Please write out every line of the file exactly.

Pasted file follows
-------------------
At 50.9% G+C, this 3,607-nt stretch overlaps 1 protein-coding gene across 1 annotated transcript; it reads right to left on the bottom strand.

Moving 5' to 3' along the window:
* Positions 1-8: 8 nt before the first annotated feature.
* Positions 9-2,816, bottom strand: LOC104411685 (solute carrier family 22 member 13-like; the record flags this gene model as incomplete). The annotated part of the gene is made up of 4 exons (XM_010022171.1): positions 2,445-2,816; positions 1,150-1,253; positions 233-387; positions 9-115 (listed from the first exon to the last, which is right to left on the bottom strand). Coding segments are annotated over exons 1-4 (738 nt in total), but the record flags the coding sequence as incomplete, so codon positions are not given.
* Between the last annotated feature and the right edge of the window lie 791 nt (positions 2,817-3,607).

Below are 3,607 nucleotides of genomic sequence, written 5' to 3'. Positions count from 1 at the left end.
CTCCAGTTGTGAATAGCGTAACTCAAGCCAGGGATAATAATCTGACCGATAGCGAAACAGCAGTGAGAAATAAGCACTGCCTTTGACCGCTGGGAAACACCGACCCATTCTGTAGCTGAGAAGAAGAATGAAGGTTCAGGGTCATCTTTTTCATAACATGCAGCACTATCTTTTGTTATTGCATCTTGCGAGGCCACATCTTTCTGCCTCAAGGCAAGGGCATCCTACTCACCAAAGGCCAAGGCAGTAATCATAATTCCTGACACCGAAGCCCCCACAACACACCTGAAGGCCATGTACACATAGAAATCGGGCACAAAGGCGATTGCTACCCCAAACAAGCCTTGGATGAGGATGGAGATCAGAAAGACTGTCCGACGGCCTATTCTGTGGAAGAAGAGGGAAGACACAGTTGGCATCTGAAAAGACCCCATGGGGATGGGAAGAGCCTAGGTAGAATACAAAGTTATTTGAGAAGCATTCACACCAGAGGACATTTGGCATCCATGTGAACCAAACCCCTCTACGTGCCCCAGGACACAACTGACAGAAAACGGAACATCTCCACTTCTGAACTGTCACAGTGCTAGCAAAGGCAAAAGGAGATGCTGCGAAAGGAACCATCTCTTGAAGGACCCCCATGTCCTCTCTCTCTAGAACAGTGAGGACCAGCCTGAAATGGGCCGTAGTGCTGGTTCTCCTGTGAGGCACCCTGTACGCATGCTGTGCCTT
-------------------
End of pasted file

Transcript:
At 50.9% G+C, this 3,607-nt stretch overlaps 1 protein-coding gene across 1 annotated transcript; it reads right to left on the bottom strand.

Moving 5' to 3' along the window:
* Positions 1-8: 8 nt before the first annotated feature.
* Positions 9-2,816, bottom strand: LOC104411685 (solute carrier family 22 member 13-like; the record flags this gene model as incomplete). The annotated part of the gene is made up of 4 exons (XM_010022171.1): positions 2,445-2,816; positions 1,150-1,253; positions 233-387; positions 9-115 (listed from the first exon to the last, which is right to left on the bottom strand). Coding segments are annotated over exons 1-4 (738 nt in total), but the record flags the coding sequence as incomplete, so codon positions are not given.
* Between the last annotated feature and the right edge of the window lie 791 nt (positions 2,817-3,607).

Below are 3,607 nucleotides of genomic sequence, written 5' to 3'. Positions count from 1 at the left end.
CTCCAGTTGTGAATAGCGTAACTCAAGCCAGGGATAATAATCTGACCGATAGCGAAACAGCAGTGAGAAATAAGCACTGCCTTTGACCGCTGGGAAACACCGACCCATTCTGTAGCTGAGAAGAAGAATGAAGGTTCAGGGTCATCTTTTTCATAACATGCAGCACTATCTTTTGTTATTGCATCTTGCGAGGCCACATCTTTCTGCCTCAAGGCAAGGGCATCCTACTCACCAAAGGCCAAGGCAGTAATCATAATTCCTGACACCGAAGCCCCCACAACACACCTGAAGGCCATGTACACATAGAAATCGGGCACAAAGGCGATTGCTACCCCAAACAAGCCTTGGATGAGGATGGAGATCAGAAAGACTGTCCGACGGCCTATTCTGTGGAAGAAGAGGGAAGACACAGTTGGCATCTGAAAAGACCCCATGGGGATGGGAAGAGCCTAGGTAGAATACAAAGTTATTTGAGAAGCATTCACACCAGAGGACATTTGGCATCCATGTGAACCAAACCCCTCTACGTGCCCCAGGACACAACTGACAGAAAACGGAACATCTCCACTTCTGAACTGTCACAGTGCTAGCAAAGGCAAAAGGAGATGCTGCGAAAGGAACCATCTCTTGAAGGACCCCCATGTCCTCTCTCTCTAGAACAGTGAGGACCAGCCTGAAATGGGCCGTAGTGCTGGTTCTCCTGTGAGGCACCCTGTACGCATGCTGTGCCTT